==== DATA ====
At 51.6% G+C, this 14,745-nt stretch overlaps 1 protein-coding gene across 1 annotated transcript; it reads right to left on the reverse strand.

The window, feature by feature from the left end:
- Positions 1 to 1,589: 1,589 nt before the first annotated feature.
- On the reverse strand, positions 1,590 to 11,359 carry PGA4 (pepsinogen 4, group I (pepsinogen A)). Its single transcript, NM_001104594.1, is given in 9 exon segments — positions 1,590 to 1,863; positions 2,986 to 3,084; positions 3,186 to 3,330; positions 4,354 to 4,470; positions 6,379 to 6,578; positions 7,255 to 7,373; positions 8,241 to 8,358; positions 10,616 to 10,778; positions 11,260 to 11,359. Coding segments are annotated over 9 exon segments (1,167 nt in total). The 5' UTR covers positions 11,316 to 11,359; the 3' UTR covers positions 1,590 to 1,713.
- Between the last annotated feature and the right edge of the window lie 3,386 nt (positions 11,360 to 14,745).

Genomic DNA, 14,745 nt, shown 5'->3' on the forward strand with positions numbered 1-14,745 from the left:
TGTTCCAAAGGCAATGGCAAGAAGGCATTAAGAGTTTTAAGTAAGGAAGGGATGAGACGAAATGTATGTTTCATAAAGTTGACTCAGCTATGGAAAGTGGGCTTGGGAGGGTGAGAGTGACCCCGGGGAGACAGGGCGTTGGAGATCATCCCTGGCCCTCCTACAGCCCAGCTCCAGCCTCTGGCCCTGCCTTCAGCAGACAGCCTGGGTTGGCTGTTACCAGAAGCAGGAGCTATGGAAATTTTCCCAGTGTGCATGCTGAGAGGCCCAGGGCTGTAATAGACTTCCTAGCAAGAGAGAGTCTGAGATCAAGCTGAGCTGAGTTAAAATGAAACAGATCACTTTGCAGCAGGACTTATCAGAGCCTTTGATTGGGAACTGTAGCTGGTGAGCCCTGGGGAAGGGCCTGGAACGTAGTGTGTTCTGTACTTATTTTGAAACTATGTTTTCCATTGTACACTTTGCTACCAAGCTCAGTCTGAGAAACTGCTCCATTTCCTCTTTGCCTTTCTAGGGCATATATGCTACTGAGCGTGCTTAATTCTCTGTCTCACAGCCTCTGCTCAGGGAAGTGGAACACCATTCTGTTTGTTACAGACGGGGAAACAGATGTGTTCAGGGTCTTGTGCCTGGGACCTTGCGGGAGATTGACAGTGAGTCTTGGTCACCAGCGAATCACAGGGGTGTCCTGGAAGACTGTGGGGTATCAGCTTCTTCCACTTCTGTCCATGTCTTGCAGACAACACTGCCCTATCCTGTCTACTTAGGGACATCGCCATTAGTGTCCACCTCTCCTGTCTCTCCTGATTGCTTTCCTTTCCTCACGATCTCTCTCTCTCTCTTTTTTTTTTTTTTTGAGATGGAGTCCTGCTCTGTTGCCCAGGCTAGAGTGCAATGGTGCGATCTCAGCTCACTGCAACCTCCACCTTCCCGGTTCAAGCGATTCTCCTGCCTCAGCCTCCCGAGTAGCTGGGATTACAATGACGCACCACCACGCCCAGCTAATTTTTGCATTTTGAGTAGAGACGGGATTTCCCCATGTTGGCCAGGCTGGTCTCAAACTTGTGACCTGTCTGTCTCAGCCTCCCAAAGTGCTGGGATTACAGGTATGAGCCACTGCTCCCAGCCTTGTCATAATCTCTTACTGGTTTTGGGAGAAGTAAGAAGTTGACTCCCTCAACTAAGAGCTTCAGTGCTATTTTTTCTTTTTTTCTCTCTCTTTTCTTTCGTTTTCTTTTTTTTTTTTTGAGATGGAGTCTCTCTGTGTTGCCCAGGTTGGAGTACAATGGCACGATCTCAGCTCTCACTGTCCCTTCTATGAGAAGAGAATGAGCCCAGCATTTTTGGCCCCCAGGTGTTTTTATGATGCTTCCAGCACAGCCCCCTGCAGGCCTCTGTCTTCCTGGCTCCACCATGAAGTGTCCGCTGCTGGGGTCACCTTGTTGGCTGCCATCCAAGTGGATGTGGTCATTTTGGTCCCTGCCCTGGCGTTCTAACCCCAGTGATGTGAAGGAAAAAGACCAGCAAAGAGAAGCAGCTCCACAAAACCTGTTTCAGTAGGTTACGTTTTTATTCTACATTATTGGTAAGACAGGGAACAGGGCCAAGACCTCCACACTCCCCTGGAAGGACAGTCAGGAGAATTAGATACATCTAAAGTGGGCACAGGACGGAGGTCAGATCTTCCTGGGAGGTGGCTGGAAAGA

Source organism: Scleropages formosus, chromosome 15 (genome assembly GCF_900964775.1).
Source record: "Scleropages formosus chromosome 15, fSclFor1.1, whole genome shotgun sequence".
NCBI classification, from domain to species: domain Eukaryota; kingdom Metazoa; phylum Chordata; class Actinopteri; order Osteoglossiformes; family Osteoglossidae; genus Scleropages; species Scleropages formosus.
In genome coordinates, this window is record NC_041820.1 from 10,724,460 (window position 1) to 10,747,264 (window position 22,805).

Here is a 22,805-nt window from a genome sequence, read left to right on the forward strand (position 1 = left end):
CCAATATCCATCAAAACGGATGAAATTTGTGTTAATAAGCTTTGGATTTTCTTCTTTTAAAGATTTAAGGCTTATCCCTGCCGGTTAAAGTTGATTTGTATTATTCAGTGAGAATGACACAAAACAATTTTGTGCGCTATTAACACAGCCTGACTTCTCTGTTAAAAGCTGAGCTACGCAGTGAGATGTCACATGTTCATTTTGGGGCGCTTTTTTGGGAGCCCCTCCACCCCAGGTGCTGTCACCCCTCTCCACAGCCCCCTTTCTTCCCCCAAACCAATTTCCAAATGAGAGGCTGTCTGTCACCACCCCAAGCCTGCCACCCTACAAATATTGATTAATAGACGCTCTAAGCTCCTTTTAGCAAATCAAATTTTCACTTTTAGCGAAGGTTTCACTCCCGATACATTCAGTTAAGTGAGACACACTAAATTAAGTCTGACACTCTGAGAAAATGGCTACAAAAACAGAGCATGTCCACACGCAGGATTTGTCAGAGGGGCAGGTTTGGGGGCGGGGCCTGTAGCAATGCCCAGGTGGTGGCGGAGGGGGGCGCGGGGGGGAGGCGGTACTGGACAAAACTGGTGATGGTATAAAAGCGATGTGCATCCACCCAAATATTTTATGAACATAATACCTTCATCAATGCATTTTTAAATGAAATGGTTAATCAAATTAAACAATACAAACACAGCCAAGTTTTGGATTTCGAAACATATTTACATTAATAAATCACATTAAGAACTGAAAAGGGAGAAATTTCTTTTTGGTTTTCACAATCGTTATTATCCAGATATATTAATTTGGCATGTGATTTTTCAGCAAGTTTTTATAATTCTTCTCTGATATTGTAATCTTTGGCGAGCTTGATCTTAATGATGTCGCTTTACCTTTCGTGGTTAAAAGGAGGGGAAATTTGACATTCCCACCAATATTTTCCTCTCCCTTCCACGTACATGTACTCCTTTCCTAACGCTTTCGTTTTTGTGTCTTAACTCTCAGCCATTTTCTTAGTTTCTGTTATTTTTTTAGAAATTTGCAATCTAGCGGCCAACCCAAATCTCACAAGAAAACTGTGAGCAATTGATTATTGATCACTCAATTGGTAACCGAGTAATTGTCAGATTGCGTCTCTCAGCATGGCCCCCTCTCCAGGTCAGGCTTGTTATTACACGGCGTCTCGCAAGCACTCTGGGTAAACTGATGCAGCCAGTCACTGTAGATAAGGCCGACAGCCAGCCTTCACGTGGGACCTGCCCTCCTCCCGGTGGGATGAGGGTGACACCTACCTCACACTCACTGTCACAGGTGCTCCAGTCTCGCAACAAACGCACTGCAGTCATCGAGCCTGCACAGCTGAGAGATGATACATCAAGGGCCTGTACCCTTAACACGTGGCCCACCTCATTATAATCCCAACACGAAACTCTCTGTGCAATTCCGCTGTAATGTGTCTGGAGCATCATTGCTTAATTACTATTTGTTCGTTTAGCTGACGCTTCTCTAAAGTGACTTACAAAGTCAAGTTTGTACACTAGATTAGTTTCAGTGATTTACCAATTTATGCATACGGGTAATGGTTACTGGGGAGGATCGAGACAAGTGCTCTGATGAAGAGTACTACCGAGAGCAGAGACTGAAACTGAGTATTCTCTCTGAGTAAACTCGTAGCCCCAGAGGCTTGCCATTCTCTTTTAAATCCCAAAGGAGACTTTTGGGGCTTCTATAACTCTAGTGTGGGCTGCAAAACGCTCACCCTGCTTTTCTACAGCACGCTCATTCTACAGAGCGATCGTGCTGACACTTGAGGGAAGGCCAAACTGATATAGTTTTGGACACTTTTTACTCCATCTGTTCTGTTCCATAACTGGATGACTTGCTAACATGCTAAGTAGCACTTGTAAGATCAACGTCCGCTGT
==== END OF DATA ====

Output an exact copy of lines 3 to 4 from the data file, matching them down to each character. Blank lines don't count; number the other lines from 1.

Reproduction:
- Positions 1 to 1,589: 1,589 nt before the first annotated feature.
- On the reverse strand, positions 1,590 to 11,359 carry PGA4 (pepsinogen 4, group I (pepsinogen A)). Its single transcript, NM_001104594.1, is given in 9 exon segments — positions 1,590 to 1,863; positions 2,986 to 3,084; positions 3,186 to 3,330; positions 4,354 to 4,470; positions 6,379 to 6,578; positions 7,255 to 7,373; positions 8,241 to 8,358; positions 10,616 to 10,778; positions 11,260 to 11,359. Coding segments are annotated over 9 exon segments (1,167 nt in total). The 5' UTR covers positions 11,316 to 11,359; the 3' UTR covers positions 1,590 to 1,713.